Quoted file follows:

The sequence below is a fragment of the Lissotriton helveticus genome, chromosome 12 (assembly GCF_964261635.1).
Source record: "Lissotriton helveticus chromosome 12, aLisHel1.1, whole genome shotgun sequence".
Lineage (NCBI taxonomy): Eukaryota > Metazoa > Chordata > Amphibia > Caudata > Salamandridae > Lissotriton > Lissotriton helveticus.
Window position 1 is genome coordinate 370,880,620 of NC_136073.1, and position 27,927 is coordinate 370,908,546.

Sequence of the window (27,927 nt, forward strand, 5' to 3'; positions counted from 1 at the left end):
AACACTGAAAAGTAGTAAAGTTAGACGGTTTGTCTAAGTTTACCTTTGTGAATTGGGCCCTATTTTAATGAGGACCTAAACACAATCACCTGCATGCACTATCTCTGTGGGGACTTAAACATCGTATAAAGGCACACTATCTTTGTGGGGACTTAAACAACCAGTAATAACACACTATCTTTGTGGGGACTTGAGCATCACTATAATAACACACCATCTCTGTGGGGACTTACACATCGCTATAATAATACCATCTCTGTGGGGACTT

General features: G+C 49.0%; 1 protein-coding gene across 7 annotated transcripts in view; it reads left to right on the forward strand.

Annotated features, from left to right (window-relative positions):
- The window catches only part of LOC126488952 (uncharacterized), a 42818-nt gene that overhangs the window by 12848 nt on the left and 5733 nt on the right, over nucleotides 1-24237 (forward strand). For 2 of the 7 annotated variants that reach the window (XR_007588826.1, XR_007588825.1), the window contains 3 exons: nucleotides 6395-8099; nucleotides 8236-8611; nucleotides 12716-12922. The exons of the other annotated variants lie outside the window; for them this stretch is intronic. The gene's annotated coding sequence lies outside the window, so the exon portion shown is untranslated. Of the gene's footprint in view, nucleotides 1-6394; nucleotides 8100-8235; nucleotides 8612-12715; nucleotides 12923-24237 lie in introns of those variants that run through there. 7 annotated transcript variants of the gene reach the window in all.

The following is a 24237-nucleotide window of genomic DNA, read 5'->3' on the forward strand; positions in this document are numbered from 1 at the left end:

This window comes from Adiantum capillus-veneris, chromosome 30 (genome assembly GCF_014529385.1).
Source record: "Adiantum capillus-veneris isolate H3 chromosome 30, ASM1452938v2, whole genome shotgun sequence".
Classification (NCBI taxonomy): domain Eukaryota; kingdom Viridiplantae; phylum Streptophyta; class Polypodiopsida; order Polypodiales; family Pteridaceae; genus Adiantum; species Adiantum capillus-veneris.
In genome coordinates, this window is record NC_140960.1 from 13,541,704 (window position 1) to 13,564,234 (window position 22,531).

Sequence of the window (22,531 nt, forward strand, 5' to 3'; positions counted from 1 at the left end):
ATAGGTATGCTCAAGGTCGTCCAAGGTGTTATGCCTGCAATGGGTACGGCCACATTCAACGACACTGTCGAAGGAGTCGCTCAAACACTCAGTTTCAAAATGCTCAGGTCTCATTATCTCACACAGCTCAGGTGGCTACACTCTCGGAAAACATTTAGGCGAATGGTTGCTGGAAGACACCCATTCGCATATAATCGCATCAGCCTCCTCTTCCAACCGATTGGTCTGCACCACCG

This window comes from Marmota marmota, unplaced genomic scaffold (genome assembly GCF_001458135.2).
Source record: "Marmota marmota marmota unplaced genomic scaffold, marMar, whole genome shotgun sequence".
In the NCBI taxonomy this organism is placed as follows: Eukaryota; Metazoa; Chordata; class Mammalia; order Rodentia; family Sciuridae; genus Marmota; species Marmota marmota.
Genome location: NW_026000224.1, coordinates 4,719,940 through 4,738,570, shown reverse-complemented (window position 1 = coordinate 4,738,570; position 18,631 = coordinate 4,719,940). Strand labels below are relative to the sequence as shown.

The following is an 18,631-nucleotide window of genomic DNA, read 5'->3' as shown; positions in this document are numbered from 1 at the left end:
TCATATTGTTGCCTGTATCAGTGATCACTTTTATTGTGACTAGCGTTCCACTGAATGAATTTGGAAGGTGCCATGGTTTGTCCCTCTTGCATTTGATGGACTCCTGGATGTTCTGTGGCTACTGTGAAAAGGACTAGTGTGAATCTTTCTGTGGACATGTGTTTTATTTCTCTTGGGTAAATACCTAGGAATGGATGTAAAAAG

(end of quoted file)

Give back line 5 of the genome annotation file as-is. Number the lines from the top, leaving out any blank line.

Sequence of the window (27,927 nt, forward strand, 5' to 3'; positions counted from 1 at the left end):